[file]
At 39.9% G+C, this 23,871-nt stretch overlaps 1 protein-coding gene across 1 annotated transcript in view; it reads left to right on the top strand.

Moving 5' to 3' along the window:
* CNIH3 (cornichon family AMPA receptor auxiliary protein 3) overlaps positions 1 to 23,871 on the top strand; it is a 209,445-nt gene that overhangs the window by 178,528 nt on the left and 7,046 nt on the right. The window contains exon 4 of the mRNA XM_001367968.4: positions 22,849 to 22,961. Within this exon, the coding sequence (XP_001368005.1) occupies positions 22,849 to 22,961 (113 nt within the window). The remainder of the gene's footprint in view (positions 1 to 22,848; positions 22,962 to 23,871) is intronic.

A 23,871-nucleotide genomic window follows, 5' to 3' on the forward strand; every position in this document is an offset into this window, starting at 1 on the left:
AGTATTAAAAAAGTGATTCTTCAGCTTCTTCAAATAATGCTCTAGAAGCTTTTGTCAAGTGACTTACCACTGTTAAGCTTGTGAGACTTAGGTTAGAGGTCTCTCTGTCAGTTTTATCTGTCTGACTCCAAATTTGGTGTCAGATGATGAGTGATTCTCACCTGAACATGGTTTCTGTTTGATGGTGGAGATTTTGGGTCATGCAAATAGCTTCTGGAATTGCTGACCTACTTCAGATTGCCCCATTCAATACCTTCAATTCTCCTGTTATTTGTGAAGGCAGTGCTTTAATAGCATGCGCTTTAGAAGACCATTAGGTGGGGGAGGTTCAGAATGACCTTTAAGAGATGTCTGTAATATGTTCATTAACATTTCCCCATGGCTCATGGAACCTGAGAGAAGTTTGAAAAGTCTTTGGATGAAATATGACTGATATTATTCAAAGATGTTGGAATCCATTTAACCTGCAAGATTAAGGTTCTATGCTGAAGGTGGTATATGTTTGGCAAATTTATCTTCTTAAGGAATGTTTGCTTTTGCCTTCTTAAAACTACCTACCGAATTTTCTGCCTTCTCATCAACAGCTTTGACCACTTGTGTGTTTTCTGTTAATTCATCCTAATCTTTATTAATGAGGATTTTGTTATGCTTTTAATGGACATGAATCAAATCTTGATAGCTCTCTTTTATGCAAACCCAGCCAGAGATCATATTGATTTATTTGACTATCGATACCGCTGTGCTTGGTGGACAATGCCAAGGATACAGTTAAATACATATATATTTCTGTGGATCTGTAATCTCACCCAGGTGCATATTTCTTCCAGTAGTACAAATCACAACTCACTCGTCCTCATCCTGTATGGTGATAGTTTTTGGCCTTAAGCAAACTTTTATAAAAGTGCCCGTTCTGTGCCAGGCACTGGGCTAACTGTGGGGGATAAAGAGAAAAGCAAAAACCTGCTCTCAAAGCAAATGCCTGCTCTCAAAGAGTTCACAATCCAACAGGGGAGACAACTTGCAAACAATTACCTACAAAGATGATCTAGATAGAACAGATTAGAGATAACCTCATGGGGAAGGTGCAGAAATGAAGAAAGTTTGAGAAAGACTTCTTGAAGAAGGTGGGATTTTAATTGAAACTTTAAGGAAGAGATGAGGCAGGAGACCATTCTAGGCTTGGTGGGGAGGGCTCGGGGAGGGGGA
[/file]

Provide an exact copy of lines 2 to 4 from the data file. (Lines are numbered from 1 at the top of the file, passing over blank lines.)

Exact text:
Moving 5' to 3' along the window:
* CNIH3 (cornichon family AMPA receptor auxiliary protein 3) overlaps positions 1 to 23,871 on the top strand; it is a 209,445-nt gene that overhangs the window by 178,528 nt on the left and 7,046 nt on the right. The window contains exon 4 of the mRNA XM_001367968.4: positions 22,849 to 22,961. Within this exon, the coding sequence (XP_001368005.1) occupies positions 22,849 to 22,961 (113 nt within the window). The remainder of the gene's footprint in view (positions 1 to 22,848; positions 22,962 to 23,871) is intronic.

A 23,871-nucleotide genomic window follows, 5' to 3' on the forward strand; every position in this document is an offset into this window, starting at 1 on the left: